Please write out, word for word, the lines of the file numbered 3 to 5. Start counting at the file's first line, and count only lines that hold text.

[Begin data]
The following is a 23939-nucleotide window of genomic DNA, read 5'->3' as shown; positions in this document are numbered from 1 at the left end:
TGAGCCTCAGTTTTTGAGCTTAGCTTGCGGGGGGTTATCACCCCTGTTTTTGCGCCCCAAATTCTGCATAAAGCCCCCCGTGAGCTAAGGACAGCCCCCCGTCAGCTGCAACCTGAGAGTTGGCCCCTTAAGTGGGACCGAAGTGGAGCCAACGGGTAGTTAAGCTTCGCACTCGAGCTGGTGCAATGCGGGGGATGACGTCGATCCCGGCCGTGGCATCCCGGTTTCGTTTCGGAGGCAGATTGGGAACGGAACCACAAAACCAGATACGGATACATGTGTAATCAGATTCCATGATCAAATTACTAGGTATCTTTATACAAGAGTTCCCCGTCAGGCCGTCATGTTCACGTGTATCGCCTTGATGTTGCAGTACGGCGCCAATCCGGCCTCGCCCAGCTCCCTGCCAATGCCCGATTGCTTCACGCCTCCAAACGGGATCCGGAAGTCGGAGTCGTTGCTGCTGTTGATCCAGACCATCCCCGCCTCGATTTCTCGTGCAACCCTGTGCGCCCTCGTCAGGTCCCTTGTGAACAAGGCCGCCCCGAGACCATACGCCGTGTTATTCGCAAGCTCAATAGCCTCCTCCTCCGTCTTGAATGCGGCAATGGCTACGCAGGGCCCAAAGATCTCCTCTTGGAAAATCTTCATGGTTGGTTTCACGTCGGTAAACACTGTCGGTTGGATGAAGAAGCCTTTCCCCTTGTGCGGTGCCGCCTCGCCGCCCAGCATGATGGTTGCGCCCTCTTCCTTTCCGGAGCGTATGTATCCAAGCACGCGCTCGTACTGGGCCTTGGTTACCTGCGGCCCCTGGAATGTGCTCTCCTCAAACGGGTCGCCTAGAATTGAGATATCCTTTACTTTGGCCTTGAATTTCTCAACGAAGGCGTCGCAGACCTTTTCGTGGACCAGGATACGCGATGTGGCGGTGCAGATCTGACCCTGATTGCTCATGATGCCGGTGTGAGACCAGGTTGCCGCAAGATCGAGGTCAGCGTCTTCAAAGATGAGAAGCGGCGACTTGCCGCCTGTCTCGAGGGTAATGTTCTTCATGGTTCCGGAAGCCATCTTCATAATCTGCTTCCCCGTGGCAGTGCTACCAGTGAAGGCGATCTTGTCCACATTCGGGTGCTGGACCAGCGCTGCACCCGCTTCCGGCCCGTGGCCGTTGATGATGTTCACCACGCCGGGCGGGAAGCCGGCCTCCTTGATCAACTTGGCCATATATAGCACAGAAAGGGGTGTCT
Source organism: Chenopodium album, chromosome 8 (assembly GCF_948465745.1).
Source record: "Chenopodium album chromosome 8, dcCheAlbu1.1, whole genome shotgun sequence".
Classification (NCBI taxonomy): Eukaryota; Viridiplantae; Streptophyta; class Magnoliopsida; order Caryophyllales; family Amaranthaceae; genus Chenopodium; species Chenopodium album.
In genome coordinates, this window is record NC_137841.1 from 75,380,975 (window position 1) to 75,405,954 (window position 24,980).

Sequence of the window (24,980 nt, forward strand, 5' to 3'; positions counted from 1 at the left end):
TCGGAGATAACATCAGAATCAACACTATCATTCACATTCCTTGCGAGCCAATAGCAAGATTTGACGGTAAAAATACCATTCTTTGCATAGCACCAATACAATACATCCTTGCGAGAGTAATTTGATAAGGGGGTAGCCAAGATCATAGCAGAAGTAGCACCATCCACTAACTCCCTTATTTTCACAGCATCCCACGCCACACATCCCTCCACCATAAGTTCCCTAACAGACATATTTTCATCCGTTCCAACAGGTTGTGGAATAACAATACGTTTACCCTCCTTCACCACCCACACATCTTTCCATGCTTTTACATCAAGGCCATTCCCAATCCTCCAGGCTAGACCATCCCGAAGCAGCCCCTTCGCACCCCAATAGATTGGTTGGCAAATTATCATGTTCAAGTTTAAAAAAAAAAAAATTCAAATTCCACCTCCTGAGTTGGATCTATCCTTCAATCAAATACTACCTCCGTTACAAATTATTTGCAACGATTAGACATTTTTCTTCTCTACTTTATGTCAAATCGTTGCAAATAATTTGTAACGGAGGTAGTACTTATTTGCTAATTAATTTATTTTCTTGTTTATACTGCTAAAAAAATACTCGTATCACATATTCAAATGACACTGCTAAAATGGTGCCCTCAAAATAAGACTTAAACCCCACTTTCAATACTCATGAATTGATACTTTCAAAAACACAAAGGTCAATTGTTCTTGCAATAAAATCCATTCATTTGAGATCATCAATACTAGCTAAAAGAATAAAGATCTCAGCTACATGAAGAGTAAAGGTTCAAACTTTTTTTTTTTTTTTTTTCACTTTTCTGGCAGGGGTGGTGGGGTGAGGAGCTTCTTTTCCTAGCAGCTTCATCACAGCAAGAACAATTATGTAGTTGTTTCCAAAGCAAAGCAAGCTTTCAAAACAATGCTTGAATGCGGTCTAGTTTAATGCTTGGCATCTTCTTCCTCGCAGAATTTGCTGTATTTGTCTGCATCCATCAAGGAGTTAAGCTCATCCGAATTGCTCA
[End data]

Source organism: Chenopodium album, chromosome 8 (assembly GCF_948465745.1).
Source record: "Chenopodium album chromosome 8, dcCheAlbu1.1, whole genome shotgun sequence".
Classification (NCBI taxonomy): Eukaryota; Viridiplantae; Streptophyta; class Magnoliopsida; order Caryophyllales; family Amaranthaceae; genus Chenopodium; species Chenopodium album.